This dreadful communication could not be kept from the rest of the family. Sir Thomas set off, Edmund would go with him, and the others had been left in a state of wretchedness, inferior only to what followed the receipt of the next letters from London. Everything was by that time public beyond a hope. The servant of Mrs. Rushworth, the mother, had exposure in her power, and supported by her mistress, was not to be silenced. The two ladies, even in the short time they had been together, had disagreed; and the bitterness of the elder against her daughter-in-law might perhaps arise almost as much from the personal disrespect with which she had herself been treated as from sensibility for her son.
 
However that might be, she was unmanageable. But had she been less obstinate30, or of less weight with her son, who was always guided by the last speaker, by the person who could get hold of and shut him up, the case would still have been hopeless, for Mrs. Rushworth did not appear again, and there was every reason to conclude her to be concealed31 somewhere with Mr. Crawford, who had quitted his uncle's house, as for a journey, on the very day of her absenting herself.
 
Sir Thomas, however, remained yet a little longer in town, in the hope of discovering and snatching her from farther vice27, though all was lost on the side of character.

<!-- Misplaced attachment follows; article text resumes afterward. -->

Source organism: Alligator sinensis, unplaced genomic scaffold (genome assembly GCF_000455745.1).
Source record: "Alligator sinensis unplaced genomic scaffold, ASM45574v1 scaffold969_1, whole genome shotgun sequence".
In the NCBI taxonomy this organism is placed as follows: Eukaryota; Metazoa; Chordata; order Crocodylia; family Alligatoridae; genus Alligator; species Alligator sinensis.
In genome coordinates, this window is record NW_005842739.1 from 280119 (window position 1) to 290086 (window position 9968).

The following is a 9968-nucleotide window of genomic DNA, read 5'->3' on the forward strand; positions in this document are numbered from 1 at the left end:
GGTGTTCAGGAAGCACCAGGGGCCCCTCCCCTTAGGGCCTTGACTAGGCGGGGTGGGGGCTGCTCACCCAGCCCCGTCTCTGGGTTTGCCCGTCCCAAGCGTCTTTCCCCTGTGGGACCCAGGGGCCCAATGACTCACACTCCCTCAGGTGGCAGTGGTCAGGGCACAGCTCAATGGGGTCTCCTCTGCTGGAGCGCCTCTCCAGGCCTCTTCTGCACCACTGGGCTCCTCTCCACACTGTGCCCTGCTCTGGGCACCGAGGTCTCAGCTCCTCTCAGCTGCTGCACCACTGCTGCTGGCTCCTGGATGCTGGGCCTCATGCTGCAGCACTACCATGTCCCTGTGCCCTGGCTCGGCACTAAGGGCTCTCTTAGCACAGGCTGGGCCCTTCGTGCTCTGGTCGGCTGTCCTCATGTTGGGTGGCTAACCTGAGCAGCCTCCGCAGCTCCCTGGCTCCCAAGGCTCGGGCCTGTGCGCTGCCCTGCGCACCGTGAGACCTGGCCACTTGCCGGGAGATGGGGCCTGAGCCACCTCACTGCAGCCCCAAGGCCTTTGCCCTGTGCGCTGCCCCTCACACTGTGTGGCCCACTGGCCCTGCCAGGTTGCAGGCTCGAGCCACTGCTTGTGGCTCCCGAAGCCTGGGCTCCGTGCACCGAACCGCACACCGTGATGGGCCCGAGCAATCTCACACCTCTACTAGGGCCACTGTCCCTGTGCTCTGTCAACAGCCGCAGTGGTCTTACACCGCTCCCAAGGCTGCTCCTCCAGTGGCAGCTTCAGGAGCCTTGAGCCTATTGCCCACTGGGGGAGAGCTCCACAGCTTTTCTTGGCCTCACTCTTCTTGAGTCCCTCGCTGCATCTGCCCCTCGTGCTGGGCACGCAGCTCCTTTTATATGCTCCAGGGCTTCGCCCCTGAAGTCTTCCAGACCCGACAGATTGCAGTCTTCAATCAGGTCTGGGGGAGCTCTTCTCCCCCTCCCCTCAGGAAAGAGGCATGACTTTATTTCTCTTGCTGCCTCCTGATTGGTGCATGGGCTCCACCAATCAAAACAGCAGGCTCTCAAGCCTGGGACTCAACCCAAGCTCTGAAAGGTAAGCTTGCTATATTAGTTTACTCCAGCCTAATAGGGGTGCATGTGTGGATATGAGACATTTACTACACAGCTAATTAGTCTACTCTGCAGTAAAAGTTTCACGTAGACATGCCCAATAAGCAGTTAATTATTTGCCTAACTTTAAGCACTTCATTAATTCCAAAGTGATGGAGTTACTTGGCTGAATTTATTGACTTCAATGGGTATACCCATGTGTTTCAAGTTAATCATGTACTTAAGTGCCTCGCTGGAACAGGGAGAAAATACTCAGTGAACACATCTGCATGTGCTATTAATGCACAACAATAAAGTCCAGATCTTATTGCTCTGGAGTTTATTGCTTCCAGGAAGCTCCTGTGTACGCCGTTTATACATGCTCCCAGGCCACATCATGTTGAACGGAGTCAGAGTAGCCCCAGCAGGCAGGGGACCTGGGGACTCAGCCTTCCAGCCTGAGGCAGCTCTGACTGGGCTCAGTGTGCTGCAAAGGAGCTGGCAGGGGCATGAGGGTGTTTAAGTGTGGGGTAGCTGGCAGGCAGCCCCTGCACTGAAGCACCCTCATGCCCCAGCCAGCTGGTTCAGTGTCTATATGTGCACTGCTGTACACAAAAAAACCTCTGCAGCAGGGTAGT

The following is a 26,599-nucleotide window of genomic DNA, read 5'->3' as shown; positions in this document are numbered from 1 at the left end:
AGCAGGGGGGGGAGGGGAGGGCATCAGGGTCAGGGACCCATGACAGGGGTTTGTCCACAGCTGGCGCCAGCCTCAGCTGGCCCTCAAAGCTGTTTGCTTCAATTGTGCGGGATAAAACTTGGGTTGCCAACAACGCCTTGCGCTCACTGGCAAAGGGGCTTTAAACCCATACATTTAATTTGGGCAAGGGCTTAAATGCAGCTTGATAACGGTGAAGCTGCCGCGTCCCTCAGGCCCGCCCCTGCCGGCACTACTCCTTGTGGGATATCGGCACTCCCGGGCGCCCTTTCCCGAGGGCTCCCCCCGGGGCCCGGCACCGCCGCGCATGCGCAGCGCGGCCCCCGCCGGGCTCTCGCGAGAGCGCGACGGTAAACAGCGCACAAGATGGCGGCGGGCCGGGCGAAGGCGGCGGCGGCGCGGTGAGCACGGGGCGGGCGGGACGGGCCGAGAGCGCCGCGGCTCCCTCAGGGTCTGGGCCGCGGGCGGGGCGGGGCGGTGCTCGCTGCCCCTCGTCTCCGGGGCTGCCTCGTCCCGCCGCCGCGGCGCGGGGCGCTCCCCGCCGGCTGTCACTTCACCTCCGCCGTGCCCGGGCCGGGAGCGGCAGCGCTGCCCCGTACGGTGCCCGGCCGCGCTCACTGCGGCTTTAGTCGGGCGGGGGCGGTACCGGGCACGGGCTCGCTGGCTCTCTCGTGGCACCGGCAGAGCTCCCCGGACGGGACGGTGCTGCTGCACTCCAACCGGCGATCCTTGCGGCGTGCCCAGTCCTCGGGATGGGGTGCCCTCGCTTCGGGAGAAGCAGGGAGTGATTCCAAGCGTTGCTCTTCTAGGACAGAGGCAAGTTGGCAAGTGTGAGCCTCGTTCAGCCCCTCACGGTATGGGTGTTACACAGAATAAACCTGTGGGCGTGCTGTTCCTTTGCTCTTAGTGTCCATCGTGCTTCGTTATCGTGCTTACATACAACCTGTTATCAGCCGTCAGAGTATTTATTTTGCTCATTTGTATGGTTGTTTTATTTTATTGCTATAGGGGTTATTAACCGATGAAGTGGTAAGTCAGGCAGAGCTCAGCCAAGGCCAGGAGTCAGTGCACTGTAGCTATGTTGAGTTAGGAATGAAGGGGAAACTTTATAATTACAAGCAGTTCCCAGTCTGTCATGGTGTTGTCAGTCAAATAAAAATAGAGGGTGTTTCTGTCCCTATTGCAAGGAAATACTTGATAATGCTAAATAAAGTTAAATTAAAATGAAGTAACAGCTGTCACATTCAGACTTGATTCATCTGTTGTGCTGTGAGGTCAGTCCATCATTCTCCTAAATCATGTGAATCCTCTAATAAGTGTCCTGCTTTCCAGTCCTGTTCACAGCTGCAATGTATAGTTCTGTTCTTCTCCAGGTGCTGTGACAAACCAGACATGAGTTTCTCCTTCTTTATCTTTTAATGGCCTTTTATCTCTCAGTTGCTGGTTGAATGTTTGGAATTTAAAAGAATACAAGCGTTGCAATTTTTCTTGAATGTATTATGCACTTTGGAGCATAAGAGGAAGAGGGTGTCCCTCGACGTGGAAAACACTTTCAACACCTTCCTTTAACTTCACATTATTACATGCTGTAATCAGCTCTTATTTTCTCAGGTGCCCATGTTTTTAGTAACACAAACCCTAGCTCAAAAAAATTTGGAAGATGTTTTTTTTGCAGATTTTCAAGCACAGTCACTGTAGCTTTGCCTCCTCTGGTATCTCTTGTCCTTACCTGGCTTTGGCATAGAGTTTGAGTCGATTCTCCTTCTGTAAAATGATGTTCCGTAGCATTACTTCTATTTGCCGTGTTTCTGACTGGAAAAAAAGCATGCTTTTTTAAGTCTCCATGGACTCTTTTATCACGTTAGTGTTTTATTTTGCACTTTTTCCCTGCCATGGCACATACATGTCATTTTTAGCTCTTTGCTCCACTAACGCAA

His present state Fanny could hardly bear to think of. There was but one of his children who was not at this time a source of misery32 to him. Tom's complaints had been greatly heightened by the shock of his sister's conduct, and his recovery so much thrown back by it, that even Lady Bertram had been struck by the difference, and all her alarms were regularly sent off to her husband; and Julia's elopement, the additional blow which had met him on his arrival in London, though its force had been deadened at the moment, must, she knew, be sorely felt. She saw that it was. His letters expressed how much he deplored33 it. Under any circumstances it would have been an unwelcome alliance; but to have it so clandestinely34 formed, and such a period chosen for its completion, placed Julia's feelings in a most unfavourable light, and severely35 aggravated36 the folly37 of her choice. He called it a bad thing, done in the worst manner, and at the worst time; and though Julia was yet as more pardonable than Maria as folly than vice, he could not but regard the step she had taken as opening the worst probabilities of a conclusion hereafter like her sister's. Such was his opinion of the set into which she had thrown herself.
 
Fanny felt for him most acutely. He could have no comfort but in Edmund. Every other child must be racking his heart. His displeasure against herself she trusted, reasoning differently from Mrs. Norris, would now be done away. She should be justified38. Mr. Crawford would have fully39 acquitted40 her conduct in refusing him; but this, though most material to herself, would be poor consolation to Sir Thomas. Her uncle's displeasure was terrible to her; but what could her justification41 or her gratitude42 and attachment43 do for him? His stay must be on Edmund alone.